How Much Does SNAP Pay?
The Supplemental Nutrition Assistance Program (SNAP) helps feed more than 45 million Americans. In 2020 alone, the U.S. Government spent over $85 billion on SNAP benefits. It’s safe to say that there is a lot of money out there going to pay for food assistance.
The amount of money you can get from SNAP depends on your income and the size of your family. In this post, you will learn about the different factors that determine how much money you can get in SNAP aid.
For starters, SNAP expects families getting benefits to spend 30% of their net income on food. It’s important to know the difference between net and gross income.
Top Factors That Affect SNAP Benefit Amounts
This is the total household income before any of the program’s expenses are added. For a family of three, the poverty line used to determine SNAP benefits in 2021 is $1,810 a month. So for example, 130% of the poverty line for a family of three is $2,353 a month, or about $28,200 a year.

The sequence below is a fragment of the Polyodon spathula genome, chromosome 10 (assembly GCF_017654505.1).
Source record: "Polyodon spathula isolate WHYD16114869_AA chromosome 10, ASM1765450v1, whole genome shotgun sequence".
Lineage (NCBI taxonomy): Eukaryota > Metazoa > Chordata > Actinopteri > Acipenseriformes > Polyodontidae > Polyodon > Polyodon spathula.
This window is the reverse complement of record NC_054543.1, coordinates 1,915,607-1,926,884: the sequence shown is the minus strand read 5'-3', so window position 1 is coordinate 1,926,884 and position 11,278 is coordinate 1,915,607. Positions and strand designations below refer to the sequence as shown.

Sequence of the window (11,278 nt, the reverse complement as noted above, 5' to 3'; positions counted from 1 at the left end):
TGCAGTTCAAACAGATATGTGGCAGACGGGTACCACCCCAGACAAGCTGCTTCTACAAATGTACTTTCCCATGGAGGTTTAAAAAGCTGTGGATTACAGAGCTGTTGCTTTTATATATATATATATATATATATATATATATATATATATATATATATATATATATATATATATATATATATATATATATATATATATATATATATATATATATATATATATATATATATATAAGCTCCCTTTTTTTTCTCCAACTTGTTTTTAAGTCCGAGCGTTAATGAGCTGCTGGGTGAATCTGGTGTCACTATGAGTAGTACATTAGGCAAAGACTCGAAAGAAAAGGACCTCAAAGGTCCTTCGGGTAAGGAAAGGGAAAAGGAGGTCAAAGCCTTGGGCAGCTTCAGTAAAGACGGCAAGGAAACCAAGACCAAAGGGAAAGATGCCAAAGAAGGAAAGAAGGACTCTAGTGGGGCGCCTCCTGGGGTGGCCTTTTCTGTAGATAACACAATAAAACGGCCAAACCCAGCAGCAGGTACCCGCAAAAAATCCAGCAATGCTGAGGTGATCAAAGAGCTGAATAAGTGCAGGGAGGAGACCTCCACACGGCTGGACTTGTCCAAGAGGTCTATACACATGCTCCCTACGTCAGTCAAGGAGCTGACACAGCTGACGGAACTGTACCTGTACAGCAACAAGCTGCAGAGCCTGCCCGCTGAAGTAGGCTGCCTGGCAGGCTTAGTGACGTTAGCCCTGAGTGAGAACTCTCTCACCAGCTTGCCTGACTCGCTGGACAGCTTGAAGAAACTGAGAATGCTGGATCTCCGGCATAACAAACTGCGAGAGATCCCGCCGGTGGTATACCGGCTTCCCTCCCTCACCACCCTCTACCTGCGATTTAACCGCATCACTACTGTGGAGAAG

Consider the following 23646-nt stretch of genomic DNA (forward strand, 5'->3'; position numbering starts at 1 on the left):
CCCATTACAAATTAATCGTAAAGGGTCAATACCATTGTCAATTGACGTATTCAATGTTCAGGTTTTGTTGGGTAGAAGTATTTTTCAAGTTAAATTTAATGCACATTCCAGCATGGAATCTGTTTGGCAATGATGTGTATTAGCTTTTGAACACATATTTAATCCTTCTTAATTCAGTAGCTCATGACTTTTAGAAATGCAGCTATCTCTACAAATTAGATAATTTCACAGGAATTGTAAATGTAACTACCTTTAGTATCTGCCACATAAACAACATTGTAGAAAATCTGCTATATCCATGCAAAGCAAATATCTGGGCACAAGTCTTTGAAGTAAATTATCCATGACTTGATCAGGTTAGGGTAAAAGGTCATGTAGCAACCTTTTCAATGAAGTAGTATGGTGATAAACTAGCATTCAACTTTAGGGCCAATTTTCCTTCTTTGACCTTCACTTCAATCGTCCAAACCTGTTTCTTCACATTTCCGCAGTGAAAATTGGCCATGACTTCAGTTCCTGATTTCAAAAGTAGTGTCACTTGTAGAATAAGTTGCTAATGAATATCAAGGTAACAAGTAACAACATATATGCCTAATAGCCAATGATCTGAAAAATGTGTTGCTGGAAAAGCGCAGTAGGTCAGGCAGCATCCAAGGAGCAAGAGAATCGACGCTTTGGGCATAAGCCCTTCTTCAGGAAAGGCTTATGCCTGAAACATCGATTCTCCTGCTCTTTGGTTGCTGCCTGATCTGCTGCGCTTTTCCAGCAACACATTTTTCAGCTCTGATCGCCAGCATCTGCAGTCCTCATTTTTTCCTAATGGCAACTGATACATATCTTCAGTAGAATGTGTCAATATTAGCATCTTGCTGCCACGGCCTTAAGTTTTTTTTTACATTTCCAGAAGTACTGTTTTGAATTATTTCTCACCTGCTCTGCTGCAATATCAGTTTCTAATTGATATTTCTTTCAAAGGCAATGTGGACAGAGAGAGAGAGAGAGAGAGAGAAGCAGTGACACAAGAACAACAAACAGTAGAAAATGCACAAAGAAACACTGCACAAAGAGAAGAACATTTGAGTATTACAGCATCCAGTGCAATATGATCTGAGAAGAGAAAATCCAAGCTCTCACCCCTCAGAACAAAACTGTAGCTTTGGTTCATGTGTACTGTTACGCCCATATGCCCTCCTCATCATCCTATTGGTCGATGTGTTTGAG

Net income is the amount of income left over after expenses are applied. Net income must be at or below the poverty line.
SNAP counts cash income from any source, including any you made from work. They also count other forms of income, such as cash assistance, Social Security, unemployment benefits, and child support.
Families with no income receive the maximum amount of SNAP benefits. Let’s go over another important part in finding out how much SNAP pays — deductions.
Deductions are an important part of figuring out how much you get from SNAP.
- Standard — The cost of essential items (clothing, utility bills, transportation)
- Earnings — Up to 20% of your job earnings
- Child Support — If you or a family member are required by law to pay child support
- Medical Expenses — any money you spend out of pocket on medical treatment for someone elderly or disabled qualifies.
All households can receive the standard deduction. Over 70% of SNAP households claim the shelter deduction, while 30% claim the earnings deduction.
Average Benefit Amounts
On average, families receiving SNAP benefits received $246 per month in 2020. The average individual receiving SNAP benefits received $125 per month.
Families of three that had no income received $535 per month.
Assets must be under a certain dollar amount when determining SNAP benefits. Families that don’t have a member who is over 60 years old or disabled must have assets under $2,250.
For families with someone over age 60 or disabled, their assets can’t be over $3,500.
To learn more about the average breakdown of SNAP benefits for all family sizes, visit this guide.